“The hardest thing I’ve ever had to make:” Director Alicia K. Harris talks her new short film “PICK”
Alicia K. Harris knows that every black woman has a hair story, and she wants to share this collective experience with the world.
Through her upcoming short film PICK, the Toronto-based director, writer and co-founder of SUGAR GLASS FILMS is shedding light on the microaggressions and racism that many black women face in response to their natural hair textures.
“This film is for black women,” Harris tells me, matter-of-factly. “It’s outlining a problem and sharing an experience that’s so common for a lot of us that has not, in my opinion, adequately been covered in the media.”
The film tells the story of Alliyah, a fictional 11-year-old black girl who chooses to wear her Afro to school for the first time—coincidentally, on picture day—and is forced to deal with the subtle racist remarks she’s subjected to by her peers. After enduring a day full of microaggressions, when it comes time for her photo to be taken, she must decide whether she wants to wear her Afro or to pin up her hair.
“It’s all these little things that add up,” says Harris of the film. “I really don’t think people realize how often this stuff happens.”
She herself has a pretty good idea. While PICK is influenced by her personal struggle to embrace her natural hair, it’s also largely inspired by the many stories of young black women and girls who’ve been shamed or penalized because of their hair textures. In 2016 for example, a prominent girls’ high school in Pretoria made international headlines after its administration was found to have told black students that they needed to “fix” their hair, going so far as to impose a rule limiting cornrows, dreadlocks and braids. More recently and closer to home, an occasional teacher in Peel Region was investigated after she allegedly posted a picture to social media mocking a black student’s hair.
“Thinking about how much those situations are going to affect those children, it really just breaks my heart,” says Harris. “I don’t think people know how traumatizing that is; to be singled out in your class, in your school, to now be on the news because of your hair.”
It’s this very trauma that Harris hopes to portray through PICK. The film is deliberately void of any dramatic moments—“There’s no sad music, it’s not overdramatic!” she assures me—and instead builds on the many subtle comments that the main character hears as she goes about her day. A poignant example: one classmate’s comment to Alliyah that “black people can’t get lice,” because it’s “easier for lice to move through hair that’s smooth…and clean.”
With almost two years having passed since Harris first began writing the film’s script, PICK is the longest project Harris has ever done—and also the most emotionally difficult, she says.
“Man,” Harris begins, drawing the word out until it sounds much longer than just three words. “This wasn’t my most personal film, but it’s definitely the film that I poured so much of myself into over such a long period of time.”
Harris is no stranger to injecting her own experiences into her work. Her first film, Love Stinks, was a comedic coming-of-age story inspired by her own life. In her second film, Maybe if it were a Nice Room, Harris explores a series of empty rooms to retell her own traumatic rape. While both films were personal and emotionally charged, their production times were much shorter, allowing her time and space to heal as she needed. In the two years since she began writing PICK, she hasn’t been afforded this same luxury; on the inside, Harris’ struggle to embrace her natural hair raged on while on the outside, she found herself becoming more vocal about racism within a society that seemed to be growing increasingly intolerant of such discussions. Adding to that, PICK was expensive to make, requiring ongoing donations and fundraising support.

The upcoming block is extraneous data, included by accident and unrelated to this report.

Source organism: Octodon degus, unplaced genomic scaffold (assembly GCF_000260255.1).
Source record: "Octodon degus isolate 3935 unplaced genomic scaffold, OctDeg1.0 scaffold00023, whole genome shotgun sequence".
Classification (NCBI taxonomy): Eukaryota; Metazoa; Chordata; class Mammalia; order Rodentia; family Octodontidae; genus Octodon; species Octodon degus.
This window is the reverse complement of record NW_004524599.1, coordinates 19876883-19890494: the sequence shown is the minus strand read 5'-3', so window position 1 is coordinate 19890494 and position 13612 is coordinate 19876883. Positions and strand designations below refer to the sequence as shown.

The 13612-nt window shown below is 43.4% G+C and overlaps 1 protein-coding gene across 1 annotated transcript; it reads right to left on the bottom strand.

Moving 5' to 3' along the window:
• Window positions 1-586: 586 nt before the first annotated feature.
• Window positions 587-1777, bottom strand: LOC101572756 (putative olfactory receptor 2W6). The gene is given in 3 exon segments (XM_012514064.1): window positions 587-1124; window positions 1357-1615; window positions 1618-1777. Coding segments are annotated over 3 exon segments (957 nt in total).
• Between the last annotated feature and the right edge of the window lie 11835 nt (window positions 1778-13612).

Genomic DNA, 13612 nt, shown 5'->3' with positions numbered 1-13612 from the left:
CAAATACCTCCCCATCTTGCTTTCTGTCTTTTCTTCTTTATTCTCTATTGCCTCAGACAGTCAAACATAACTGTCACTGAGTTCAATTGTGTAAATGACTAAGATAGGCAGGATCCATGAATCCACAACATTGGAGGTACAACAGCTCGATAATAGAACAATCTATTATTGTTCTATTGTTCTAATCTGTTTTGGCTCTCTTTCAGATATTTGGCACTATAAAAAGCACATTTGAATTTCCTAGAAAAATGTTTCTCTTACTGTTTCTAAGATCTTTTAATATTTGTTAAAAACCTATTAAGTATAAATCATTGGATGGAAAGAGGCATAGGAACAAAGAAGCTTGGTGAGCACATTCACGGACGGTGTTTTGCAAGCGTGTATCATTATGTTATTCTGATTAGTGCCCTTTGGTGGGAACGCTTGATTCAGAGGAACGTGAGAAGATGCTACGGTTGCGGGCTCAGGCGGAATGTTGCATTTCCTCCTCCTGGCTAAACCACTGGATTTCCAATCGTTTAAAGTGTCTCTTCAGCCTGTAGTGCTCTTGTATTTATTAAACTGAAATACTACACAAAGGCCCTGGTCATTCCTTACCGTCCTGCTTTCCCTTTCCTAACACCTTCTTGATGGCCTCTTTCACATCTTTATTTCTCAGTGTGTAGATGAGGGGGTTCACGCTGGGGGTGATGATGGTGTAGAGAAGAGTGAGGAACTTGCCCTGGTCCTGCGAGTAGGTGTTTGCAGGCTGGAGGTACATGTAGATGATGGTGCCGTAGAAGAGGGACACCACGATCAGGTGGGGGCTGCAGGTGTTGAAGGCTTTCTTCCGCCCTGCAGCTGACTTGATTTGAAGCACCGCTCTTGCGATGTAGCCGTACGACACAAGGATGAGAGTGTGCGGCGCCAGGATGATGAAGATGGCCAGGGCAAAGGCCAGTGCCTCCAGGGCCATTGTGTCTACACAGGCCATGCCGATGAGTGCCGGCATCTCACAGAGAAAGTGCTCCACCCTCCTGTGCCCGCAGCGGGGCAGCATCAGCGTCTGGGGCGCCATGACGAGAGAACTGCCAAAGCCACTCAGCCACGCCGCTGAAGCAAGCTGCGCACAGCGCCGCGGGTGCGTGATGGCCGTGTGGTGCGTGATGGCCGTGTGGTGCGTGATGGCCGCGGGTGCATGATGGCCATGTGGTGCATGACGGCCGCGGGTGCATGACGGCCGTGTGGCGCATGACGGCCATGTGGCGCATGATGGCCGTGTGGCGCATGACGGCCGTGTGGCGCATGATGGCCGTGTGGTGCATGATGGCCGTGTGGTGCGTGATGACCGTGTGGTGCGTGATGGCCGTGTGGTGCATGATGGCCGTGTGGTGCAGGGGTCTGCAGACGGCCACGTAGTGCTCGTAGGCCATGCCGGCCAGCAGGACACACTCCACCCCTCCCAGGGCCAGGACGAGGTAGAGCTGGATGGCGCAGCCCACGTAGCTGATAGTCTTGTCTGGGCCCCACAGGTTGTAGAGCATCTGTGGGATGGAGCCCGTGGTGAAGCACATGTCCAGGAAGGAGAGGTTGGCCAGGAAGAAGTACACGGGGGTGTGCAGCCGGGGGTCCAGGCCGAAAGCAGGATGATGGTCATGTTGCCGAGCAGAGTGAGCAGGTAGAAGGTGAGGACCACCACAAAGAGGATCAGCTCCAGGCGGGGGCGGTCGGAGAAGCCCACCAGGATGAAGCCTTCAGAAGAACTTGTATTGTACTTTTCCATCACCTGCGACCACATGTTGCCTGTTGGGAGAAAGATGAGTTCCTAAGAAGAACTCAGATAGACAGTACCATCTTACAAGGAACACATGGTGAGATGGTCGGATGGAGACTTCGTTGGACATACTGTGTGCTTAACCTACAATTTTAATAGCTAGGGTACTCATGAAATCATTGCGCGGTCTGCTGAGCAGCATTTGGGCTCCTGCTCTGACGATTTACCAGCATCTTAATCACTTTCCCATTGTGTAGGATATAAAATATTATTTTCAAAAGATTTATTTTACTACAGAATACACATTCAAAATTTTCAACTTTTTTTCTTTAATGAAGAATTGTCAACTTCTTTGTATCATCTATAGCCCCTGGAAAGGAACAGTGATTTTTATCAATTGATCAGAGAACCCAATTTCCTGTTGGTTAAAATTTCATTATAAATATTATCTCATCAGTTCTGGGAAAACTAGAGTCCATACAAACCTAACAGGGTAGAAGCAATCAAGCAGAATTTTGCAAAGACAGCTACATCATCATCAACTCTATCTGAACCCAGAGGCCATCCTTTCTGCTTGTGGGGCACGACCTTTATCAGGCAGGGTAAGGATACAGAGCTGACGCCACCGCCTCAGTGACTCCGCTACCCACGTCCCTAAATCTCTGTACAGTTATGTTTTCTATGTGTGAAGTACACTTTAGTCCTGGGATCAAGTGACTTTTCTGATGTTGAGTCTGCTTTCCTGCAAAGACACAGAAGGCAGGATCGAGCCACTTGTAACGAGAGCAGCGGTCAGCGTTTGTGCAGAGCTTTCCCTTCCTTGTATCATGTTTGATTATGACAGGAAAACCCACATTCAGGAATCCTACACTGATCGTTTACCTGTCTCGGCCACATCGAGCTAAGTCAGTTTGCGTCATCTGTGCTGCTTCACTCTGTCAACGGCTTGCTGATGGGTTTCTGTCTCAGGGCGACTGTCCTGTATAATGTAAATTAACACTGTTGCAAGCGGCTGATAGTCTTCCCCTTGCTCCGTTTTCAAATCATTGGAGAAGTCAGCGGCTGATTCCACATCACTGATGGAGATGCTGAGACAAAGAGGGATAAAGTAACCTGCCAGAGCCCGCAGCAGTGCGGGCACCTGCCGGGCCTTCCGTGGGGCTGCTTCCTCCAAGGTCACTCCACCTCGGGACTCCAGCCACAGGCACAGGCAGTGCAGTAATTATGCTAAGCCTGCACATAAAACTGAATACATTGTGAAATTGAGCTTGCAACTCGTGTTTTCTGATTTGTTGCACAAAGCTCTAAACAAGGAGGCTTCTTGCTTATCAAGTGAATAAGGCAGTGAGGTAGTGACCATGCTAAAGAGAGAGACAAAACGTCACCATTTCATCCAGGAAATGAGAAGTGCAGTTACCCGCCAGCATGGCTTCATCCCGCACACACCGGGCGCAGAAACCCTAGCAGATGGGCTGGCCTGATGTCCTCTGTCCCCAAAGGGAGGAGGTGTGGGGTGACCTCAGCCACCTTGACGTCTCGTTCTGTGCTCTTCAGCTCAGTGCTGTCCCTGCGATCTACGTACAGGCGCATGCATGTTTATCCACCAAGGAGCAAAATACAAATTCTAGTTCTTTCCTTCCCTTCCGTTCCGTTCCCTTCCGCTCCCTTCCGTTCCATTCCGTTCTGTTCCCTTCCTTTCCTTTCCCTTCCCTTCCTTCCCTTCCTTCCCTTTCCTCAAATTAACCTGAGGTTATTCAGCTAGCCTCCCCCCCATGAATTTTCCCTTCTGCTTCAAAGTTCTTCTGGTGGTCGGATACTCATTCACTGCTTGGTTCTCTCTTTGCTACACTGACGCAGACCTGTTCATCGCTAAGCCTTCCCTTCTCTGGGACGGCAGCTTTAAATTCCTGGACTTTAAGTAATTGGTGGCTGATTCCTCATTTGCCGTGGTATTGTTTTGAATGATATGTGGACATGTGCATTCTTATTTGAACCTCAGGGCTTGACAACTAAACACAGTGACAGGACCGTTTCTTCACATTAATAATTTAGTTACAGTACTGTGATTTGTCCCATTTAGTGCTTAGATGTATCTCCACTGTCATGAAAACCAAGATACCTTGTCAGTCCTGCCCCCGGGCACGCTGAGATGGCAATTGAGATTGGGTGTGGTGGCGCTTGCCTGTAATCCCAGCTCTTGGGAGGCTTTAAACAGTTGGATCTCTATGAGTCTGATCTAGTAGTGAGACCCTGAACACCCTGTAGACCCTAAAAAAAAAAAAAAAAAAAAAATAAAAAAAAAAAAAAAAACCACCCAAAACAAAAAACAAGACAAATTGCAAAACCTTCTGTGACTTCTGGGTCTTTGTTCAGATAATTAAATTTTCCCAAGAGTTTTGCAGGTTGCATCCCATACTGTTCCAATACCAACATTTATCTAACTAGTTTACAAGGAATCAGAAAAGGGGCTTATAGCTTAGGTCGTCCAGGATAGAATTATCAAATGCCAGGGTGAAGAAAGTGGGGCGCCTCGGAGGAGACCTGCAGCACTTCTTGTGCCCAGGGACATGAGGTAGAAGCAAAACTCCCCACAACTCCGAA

“It was the hardest thing I’ve ever had to make and arguably, the hardest thing I ever had to do in my life,” she says, adding that at one point, she had to take a six-month hiatus from the film. “There were many times when I thought I wouldn’t be able to finish it.”
But Harris is closer to the finish line now more than ever, and her dedication to the film already appears to be paying off. Recent media coverage has helped to spread the word about PICK and this month, SUGAR GLASS FILMS met its Kickstarter campaign goal of $20,000 to cover the film’s post-production costs and festival submission fees. More importantly, Harris says the film has been met with positive reviews from audiences during test screenings. Among black women in particular, PICK has been praised for capturing a moment that they’ve all experienced.
“That to me signals that I’m done, I did my job,” she tells me. “It doesn’t matter what anyone else thinks about the film because that was my main goal.”
In addition to having the film screened at film festivals worldwide, Harris hopes to eventually have PICK shown at community and school screenings to educate children and youth about the impact of microaggressions. Until then, she hopes that young black women who experience hair discrimination can learn to embrace their beauty.
“Your hair is a big part of your identity and culture, but it does not define you,” she says. “You are special, different and unique, and that is never something you should be ashamed of.”
Post-production on PICK isn’t expected to wrap until at least August. Until then, we’ll just have to hold on to our edges and patiently wait our turn to see this film.
But that’s just According to Adrienne.